Vitreolytic ocriplasmin resolves vitreomacular traction

Vitreolytic ocriplasmin resolves vitreomacular traction
Intravitreal injection of the vitreolytic agent ocriplasmin resolves vitreomacular traction and closes macular holes significantly better than placebo, but with a higher incidence of adverse events, according to a study published in the Aug. 16 in the New England Journal of Medicine.

(HealthDay) -- Intravitreal injection of the vitreolytic agent ocriplasmin resolves vitreomacular traction and closes macular holes significantly better than placebo, but with a higher incidence of adverse events, according to a study published in the Aug. 16 in the New England Journal of Medicine.

Peter Stalmans, M.D., Ph.D., from the Universitaire Ziekenhuizen Leuven in Belgium, and colleagues compared a single intravitreal injection of ocriplasmin with a placebo injection in two randomized clinical trials involving patients with symptomatic vitreomacular adhesion.

The researchers found that 464 eyes were treated with ocriplasmin and 188 with placebo. Vitreomacular adhesion was resolved in significantly more ocriplasmin-injected eyes than placebo-injected eyes (26.5 versus 10.1 percent). The prevalence of total posterior vitreous detachment was significantly increased in ocriplasmin- versus placebo-injected eyes (13.4 versus 3.7 percent). In 40.6 percent of ocriplasmin-treated eyes and 10.6 percent of placebo-treated eyes, nonsurgical closure of macular holes was achieved. A gain of at least three lines on the in best-corrected was more likely in ocriplasmin- versus placebo-treated eyes. Adverse events were seen in 68.4 and 53.5 percent of ocriplasmin-injected and placebo-injected eyes, respectively (P < 0.001), but the incidence of serious ocular adverse events was similar in the groups (P = 0.26).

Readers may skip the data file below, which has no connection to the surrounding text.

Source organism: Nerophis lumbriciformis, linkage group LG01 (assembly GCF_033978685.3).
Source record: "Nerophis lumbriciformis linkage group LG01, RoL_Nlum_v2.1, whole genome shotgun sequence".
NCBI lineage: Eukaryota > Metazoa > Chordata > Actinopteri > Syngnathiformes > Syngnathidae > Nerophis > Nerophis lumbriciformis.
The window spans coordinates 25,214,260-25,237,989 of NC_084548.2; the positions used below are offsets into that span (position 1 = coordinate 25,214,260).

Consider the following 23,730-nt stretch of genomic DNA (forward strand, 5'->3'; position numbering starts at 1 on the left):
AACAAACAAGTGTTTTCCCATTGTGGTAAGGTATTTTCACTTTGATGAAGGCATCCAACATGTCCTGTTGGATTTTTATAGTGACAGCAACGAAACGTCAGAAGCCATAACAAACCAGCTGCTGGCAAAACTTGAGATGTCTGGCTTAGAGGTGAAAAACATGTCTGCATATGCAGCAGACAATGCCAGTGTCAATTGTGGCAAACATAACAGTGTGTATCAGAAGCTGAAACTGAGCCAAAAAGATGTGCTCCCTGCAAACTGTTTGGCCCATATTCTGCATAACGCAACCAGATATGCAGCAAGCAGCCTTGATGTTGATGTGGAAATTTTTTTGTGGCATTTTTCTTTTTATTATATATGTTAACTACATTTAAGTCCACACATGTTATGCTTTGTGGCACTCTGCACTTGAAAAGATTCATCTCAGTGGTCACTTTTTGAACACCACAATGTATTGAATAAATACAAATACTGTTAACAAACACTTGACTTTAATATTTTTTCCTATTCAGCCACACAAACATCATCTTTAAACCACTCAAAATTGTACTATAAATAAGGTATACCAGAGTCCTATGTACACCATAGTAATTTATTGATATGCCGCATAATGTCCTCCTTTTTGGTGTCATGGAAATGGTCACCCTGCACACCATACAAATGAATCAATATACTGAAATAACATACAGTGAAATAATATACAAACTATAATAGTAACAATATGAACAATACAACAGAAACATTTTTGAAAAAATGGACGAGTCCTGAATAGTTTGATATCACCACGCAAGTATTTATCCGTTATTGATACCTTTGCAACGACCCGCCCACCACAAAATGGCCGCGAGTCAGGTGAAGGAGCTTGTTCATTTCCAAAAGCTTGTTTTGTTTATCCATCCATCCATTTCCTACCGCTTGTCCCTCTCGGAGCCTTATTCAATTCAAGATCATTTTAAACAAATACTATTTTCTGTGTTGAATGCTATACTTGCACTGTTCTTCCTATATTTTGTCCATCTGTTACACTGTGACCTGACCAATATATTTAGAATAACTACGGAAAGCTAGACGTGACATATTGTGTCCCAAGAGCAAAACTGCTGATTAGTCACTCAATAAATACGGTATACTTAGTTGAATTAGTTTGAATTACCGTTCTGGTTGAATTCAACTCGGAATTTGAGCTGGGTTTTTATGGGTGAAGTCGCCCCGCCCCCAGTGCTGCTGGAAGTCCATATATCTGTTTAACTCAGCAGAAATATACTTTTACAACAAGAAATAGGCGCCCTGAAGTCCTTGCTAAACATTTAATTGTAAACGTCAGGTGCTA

"In conclusion, our study shows that enzymatic vitreolysis represents a means to resolve vitreomacular traction and to close macular holes," the authors write. "Intravitreal injection of ocriplasmin was superior to injection of placebo in altering the vitreoretinal interface of affected eyes, although it was accompanied by some, mainly transient, ocular ."

The study was funded by ThromboGenics, which manufactures ocriplasmin; several authors disclosed financial ties to pharmaceutical and biotechnology companies, including ThromboGenics.

More information: Full Text (subscription or payment may be required)

add to favorites email to friend print save as pdf

Related Stories

Steroid injections may slow diabetes-related eye disease

Dec 15, 2009

Injecting the corticosteroid triamcinolone into the eye may slow the progression of diabetic retinopathy, a complication of diabetes that can cause vision loss and blindness, according to a report in the December issue of ...

Recommended for you

Tracing the rise of Ebola in West Africa

4 hours ago

Since the Ebola outbreak first emerged in West Africa, The Associated Press has been reporting on it. A timeline compiled from AP dispatches since March shows the dreaded disease being identified in a remote ...

Spinal manipulation helps relieve back-related leg pain

5 hours ago

(HealthDay)—Adding spinal manipulative therapy (SMT) to home exercise and advice (HEA) may improve short-term outcomes in patients with subacute and chronic back-related leg pain (BRLP), according to research ...

User comments